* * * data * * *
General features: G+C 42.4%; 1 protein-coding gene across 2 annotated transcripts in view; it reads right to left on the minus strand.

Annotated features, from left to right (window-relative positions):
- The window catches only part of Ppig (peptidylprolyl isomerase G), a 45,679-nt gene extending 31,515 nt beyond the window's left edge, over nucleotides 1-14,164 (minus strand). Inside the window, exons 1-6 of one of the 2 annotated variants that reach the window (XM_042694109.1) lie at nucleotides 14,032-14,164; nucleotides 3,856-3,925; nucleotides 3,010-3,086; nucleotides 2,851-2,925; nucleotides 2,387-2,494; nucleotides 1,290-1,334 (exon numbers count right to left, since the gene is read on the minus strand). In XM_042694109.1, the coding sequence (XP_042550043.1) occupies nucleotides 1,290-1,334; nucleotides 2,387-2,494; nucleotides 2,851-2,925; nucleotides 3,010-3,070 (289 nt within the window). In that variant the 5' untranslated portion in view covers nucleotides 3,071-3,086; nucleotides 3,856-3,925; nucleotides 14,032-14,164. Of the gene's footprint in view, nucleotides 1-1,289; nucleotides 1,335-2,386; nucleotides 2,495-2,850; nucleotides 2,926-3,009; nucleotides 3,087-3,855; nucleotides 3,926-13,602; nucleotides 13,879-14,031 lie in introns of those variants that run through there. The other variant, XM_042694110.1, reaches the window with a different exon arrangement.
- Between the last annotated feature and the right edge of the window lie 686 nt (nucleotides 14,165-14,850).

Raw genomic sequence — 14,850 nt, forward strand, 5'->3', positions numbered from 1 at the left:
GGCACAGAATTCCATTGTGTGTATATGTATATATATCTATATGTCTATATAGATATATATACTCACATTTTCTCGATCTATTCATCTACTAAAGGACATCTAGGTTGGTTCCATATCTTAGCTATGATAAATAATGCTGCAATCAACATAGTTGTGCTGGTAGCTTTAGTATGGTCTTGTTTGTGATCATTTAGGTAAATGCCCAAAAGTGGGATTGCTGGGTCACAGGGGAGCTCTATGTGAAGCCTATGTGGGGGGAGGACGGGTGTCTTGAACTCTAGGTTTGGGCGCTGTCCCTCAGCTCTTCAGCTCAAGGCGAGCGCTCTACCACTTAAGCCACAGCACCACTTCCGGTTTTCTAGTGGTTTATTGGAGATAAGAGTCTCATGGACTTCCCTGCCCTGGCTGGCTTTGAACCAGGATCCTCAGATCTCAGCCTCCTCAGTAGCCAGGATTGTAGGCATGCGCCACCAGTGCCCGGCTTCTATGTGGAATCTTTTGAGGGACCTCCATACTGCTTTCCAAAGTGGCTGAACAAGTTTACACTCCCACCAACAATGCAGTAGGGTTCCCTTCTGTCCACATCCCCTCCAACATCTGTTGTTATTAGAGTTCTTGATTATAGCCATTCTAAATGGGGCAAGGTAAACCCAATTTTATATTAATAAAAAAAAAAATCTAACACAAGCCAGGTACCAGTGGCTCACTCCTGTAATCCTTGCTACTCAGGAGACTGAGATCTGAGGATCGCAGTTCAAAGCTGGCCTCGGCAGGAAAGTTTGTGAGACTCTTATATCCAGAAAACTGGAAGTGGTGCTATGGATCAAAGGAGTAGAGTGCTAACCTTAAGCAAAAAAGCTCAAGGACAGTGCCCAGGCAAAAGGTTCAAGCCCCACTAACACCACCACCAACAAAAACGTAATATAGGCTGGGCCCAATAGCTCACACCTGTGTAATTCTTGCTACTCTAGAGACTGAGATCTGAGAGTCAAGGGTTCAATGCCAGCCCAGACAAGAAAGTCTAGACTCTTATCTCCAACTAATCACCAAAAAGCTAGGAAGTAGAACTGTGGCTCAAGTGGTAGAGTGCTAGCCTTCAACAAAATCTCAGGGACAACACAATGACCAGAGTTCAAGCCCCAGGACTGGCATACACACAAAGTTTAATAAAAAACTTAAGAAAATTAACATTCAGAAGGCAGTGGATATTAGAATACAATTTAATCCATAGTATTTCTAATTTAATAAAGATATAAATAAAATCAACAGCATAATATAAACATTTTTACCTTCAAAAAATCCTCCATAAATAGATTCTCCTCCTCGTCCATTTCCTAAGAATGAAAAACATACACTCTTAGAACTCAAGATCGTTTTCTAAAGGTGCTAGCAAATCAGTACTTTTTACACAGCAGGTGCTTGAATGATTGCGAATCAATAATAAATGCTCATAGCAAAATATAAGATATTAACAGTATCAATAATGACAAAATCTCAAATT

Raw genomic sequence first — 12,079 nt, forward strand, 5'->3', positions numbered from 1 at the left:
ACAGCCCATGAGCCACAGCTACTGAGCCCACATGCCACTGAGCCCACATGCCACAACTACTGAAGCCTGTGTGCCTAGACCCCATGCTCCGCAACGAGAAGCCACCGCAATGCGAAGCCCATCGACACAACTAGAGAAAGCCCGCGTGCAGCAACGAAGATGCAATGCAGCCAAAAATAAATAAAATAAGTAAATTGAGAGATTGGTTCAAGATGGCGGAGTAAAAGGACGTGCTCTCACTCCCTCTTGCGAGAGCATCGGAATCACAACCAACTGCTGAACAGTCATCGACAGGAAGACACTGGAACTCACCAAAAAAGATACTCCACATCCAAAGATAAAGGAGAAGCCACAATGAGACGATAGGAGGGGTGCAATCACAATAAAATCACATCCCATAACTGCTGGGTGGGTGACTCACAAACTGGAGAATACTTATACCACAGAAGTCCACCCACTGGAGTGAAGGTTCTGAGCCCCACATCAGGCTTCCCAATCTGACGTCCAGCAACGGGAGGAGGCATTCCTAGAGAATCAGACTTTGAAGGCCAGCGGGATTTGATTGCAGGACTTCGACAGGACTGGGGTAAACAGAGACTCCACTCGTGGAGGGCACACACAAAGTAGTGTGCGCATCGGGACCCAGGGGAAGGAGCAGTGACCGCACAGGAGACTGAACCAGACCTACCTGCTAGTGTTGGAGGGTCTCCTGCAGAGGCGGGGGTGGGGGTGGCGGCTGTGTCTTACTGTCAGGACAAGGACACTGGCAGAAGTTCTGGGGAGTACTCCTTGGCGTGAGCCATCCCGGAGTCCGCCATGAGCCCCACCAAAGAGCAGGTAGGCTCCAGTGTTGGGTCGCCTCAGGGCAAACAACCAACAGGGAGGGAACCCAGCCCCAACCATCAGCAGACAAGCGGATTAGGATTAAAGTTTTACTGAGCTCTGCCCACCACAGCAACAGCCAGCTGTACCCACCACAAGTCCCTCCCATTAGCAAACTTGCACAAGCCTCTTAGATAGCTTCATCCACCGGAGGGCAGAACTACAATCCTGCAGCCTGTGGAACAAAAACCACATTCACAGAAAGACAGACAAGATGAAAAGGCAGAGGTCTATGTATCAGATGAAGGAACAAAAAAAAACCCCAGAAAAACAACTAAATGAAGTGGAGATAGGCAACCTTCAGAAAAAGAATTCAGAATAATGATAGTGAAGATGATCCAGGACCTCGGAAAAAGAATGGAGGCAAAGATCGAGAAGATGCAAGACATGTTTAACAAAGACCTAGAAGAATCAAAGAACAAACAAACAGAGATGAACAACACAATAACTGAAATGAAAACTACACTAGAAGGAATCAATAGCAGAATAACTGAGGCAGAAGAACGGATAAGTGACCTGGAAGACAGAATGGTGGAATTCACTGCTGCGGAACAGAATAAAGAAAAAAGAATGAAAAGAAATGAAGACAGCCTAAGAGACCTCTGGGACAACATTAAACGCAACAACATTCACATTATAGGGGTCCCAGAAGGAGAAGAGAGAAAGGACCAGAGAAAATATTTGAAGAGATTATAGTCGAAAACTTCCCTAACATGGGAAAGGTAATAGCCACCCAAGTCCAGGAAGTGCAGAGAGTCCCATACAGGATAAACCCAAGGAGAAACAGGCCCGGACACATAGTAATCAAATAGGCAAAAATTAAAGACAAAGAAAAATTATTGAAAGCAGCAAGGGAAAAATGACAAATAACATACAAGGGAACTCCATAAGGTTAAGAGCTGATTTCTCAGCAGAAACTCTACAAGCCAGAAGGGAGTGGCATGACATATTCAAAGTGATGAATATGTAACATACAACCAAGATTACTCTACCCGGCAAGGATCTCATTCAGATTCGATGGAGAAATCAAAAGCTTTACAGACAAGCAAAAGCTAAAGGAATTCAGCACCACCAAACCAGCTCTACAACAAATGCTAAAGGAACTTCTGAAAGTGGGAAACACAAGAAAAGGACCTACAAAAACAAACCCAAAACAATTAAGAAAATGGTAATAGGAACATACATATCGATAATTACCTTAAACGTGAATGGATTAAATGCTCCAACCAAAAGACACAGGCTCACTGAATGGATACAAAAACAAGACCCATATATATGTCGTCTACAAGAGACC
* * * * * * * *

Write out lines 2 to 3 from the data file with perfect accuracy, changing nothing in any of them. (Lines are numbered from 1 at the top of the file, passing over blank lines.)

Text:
Annotated features, from left to right (window-relative positions):
- The window catches only part of Ppig (peptidylprolyl isomerase G), a 45,679-nt gene extending 31,515 nt beyond the window's left edge, over nucleotides 1-14,164 (minus strand). Inside the window, exons 1-6 of one of the 2 annotated variants that reach the window (XM_042694109.1) lie at nucleotides 14,032-14,164; nucleotides 3,856-3,925; nucleotides 3,010-3,086; nucleotides 2,851-2,925; nucleotides 2,387-2,494; nucleotides 1,290-1,334 (exon numbers count right to left, since the gene is read on the minus strand). In XM_042694109.1, the coding sequence (XP_042550043.1) occupies nucleotides 1,290-1,334; nucleotides 2,387-2,494; nucleotides 2,851-2,925; nucleotides 3,010-3,070 (289 nt within the window). In that variant the 5' untranslated portion in view covers nucleotides 3,071-3,086; nucleotides 3,856-3,925; nucleotides 14,032-14,164. Of the gene's footprint in view, nucleotides 1-1,289; nucleotides 1,335-2,386; nucleotides 2,495-2,850; nucleotides 2,926-3,009; nucleotides 3,087-3,855; nucleotides 3,926-13,602; nucleotides 13,879-14,031 lie in introns of those variants that run through there. The other variant, XM_042694110.1, reaches the window with a different exon arrangement.